Why Is My Parrot Eating Newspaper?

Many bird owners will at some point notice their parrot eating paper.

There can be a number of reasons why your parrot will eat paper, but it is important to understand that it is a normal activity that most birds will take part in.

Parrots will chew on paper as a playful activity and even to learn more about their own surroundings.

The majority of the time, they do not actually consume the paper, so there is no need to be alarmed when you see them doing this.

In this article you’re going to learn

  • What happens if parrots eat paper?
  • Is newspaper safe for parrots?
  • Why do parrots shred paper?
  • Why do parrots chew on things?

Sound good?

Let’s get started!

What Happens If a Parrot Eats Paper?  

Why Is My Parrot Eating Newspaper?

Most of the time when you see your parrot chewing on paper, it will only be playing with it and nothing more.

Very rarely will a bird actually swallow and eat the paper, although occasionally a bird will actually consume it.

Not to worry, though, as paper is not harmful to your bird.

If your bird eats just a bit of newspaper, the paper will pass through their digestive tract within hours with the rest of their food.

In the very rare case that a parrot consumes an excessive amount of paper, it can potentially lead to a blockage in the digestive tract.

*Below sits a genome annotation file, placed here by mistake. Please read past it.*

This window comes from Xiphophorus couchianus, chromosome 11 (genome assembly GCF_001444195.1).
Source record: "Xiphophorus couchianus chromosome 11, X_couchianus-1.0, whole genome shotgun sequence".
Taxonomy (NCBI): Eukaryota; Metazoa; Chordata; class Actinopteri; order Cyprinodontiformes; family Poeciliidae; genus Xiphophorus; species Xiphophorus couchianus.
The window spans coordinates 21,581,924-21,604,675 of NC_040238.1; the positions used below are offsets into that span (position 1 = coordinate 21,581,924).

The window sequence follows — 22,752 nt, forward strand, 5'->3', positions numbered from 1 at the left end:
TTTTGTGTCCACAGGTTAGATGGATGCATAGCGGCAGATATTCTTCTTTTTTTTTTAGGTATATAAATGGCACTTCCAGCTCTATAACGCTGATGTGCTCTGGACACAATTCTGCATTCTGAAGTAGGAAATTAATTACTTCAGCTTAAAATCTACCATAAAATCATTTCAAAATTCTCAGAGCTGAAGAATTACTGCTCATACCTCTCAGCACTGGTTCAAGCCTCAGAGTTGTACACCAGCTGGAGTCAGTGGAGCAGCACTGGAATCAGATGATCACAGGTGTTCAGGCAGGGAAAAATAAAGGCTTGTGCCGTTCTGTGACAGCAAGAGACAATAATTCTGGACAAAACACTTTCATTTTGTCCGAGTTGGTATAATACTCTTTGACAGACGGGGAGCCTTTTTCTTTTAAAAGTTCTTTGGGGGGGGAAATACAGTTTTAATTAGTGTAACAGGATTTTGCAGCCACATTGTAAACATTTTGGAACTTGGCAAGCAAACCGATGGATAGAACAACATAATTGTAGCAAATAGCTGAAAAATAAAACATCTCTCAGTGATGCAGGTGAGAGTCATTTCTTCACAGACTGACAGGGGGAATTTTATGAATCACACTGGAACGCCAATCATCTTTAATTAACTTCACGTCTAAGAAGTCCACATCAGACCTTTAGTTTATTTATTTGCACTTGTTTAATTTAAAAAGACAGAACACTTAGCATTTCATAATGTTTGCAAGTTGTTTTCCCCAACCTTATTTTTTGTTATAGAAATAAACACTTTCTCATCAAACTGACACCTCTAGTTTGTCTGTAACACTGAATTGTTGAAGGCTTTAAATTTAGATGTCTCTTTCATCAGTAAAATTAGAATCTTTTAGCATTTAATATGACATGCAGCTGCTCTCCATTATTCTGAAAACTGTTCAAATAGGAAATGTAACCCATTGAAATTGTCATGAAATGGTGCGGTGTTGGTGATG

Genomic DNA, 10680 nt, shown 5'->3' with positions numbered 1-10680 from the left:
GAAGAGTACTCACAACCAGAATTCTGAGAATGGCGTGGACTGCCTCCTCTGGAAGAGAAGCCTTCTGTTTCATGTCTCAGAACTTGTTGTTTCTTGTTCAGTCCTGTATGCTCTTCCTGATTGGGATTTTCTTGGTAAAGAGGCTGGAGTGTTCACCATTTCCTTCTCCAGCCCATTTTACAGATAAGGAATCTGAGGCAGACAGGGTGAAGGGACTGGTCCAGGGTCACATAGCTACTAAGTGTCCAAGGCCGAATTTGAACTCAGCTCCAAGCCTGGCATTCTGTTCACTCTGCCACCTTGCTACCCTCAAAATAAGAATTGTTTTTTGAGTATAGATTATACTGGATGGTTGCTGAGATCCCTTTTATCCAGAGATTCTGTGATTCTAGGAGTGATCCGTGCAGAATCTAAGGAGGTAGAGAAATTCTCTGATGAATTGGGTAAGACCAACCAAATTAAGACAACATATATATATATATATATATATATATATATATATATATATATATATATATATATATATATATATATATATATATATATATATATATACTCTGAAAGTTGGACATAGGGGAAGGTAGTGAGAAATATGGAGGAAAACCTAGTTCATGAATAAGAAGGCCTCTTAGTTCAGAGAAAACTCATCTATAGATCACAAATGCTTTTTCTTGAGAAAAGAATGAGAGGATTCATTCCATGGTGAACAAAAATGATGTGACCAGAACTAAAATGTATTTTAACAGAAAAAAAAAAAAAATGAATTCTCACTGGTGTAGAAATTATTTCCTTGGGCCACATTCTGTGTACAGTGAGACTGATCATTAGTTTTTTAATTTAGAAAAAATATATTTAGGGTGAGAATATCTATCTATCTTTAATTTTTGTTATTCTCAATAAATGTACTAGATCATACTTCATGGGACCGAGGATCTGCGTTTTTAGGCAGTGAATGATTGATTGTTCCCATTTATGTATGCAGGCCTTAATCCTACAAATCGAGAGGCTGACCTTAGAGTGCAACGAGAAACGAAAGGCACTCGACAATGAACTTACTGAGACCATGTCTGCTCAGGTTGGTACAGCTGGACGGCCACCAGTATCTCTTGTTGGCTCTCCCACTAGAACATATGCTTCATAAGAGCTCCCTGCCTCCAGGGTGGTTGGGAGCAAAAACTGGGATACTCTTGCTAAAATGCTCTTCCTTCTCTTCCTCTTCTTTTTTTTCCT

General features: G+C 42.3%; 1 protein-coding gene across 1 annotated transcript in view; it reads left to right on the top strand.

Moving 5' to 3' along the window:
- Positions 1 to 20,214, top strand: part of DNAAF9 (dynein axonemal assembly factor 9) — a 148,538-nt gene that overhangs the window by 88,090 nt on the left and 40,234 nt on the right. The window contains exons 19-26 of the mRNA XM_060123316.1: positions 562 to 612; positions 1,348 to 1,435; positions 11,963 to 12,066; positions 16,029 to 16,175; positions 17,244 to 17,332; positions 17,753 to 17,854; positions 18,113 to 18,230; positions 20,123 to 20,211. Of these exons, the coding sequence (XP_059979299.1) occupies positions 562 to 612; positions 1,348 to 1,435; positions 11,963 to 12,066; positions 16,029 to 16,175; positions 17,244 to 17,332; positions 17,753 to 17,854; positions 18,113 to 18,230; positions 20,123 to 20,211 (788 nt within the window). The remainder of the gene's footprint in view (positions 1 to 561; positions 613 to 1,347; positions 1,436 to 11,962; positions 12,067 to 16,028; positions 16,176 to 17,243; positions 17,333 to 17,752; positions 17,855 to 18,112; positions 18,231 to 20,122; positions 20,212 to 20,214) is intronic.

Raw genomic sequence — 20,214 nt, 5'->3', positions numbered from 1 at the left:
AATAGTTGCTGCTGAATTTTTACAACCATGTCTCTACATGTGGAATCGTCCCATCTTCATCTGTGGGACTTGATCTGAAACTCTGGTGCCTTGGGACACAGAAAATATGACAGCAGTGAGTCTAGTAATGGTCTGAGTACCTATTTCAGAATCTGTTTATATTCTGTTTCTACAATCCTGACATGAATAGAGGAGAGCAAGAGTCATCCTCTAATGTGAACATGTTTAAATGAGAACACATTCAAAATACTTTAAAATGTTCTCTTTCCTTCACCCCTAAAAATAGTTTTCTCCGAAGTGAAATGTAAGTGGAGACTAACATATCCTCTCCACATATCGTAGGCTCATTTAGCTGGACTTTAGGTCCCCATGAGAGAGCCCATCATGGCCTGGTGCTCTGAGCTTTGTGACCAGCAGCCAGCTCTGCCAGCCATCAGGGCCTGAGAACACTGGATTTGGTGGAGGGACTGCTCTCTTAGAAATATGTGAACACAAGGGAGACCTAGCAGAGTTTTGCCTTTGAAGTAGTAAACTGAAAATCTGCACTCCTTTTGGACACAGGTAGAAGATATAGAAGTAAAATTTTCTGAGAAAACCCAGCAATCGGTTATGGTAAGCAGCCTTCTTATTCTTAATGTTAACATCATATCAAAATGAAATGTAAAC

It is recommended in this case to take the bird to the vet and you should abstain from lining the cage with newspaper.

Is Newspaper Safe For Parrots? Should I Put It In The Bird Cage? 

If your parrot ingests some paper, you do not need to worry, as most paper is non-toxic and easily digestible.

Not to mention, newsprint is now lead free.

It is completely safe for your bird to ingest some newspaper.

If it is swallowed in small amounts, it does not pose many threats.

However, it is important to note that parrots do not produce much saliva, so it can be hard for it to continue down the bird’s throat.

Therefore, some harm can be done with excessive consumption. 

So is paper safe for birds?

In most cases, yes.

But, of course, you should always bear in mind that it could be dangerous in certain scenarios.

You must keep an eye out if your bird is constantly tearing or chewing on paper.

And if it seems to be swallowing too much of it, you should act quickly.

Should you keep it in your birdcage?

I would recommend NOT to keep any newspaper in the bird cage


Although it’s not dangerous but there is some risk involved

And I’m sure you don’t want your parrot to swallow newspaper and cause some serious health problems

It’s just not worth the risk

Avoid putting newspaper in the bird cage as much as you can

Why Does My Parrot Shred Paper?

You may come home one day and see that your bird has torn up its cage paper into lots of shredded bits.

You need to understand that a bird’s main tool for investigating things is their beak, so things will likely end up in their mouth.

The main reason your parrot will shred newspaper comes from its nesting instincts.

In the wild, birds will tear shrubbery in order to create a nest for their chicks.